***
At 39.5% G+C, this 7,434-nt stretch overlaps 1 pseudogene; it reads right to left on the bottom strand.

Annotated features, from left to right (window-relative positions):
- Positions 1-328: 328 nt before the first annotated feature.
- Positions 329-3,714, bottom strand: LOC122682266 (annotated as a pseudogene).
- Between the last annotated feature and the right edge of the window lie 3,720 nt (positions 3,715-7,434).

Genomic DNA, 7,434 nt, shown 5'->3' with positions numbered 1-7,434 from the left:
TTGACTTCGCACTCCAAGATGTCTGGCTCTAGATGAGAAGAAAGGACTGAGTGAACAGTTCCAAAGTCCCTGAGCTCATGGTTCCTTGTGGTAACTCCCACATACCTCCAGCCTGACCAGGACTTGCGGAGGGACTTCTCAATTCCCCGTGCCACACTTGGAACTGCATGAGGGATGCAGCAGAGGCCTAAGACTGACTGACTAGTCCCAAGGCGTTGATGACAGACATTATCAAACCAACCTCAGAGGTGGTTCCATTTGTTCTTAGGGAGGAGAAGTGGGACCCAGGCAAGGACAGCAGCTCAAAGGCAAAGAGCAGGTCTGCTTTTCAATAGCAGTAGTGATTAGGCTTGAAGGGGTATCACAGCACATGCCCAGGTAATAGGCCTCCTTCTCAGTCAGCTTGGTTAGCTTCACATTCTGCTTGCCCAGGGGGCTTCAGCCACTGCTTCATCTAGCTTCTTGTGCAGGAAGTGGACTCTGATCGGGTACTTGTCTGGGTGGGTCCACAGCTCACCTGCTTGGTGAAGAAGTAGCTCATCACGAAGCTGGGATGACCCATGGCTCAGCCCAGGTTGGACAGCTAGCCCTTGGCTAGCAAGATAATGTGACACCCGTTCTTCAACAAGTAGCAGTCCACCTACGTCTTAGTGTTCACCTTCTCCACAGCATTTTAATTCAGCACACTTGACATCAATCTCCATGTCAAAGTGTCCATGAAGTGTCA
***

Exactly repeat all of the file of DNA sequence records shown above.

At 39.5% G+C, this 7,434-nt stretch overlaps 1 pseudogene; it reads right to left on the bottom strand.

Annotated features, from left to right (window-relative positions):
- Positions 1-328: 328 nt before the first annotated feature.
- Positions 329-3,714, bottom strand: LOC122682266 (annotated as a pseudogene).
- Between the last annotated feature and the right edge of the window lie 3,720 nt (positions 3,715-7,434).

Genomic DNA, 7,434 nt, shown 5'->3' with positions numbered 1-7,434 from the left:
TTGACTTCGCACTCCAAGATGTCTGGCTCTAGATGAGAAGAAAGGACTGAGTGAACAGTTCCAAAGTCCCTGAGCTCATGGTTCCTTGTGGTAACTCCCACATACCTCCAGCCTGACCAGGACTTGCGGAGGGACTTCTCAATTCCCCGTGCCACACTTGGAACTGCATGAGGGATGCAGCAGAGGCCTAAGACTGACTGACTAGTCCCAAGGCGTTGATGACAGACATTATCAAACCAACCTCAGAGGTGGTTCCATTTGTTCTTAGGGAGGAGAAGTGGGACCCAGGCAAGGACAGCAGCTCAAAGGCAAAGAGCAGGTCTGCTTTTCAATAGCAGTAGTGATTAGGCTTGAAGGGGTATCACAGCACATGCCCAGGTAATAGGCCTCCTTCTCAGTCAGCTTGGTTAGCTTCACATTCTGCTTGCCCAGGGGGCTTCAGCCACTGCTTCATCTAGCTTCTTGTGCAGGAAGTGGACTCTGATCGGGTACTTGTCTGGGTGGGTCCACAGCTCACCTGCTTGGTGAAGAAGTAGCTCATCACGAAGCTGGGATGACCCATGGCTCAGCCCAGGTTGGACAGCTAGCCCTTGGCTAGCAAGATAATGTGACACCCGTTCTTCAACAAGTAGCAGTCCACCTACGTCTTAGTGTTCACCTTCTCCACAGCATTTTAATTCAGCACACTTGACATCAATCTCCATGTCAAAGTGTCCATGAAGTGTCA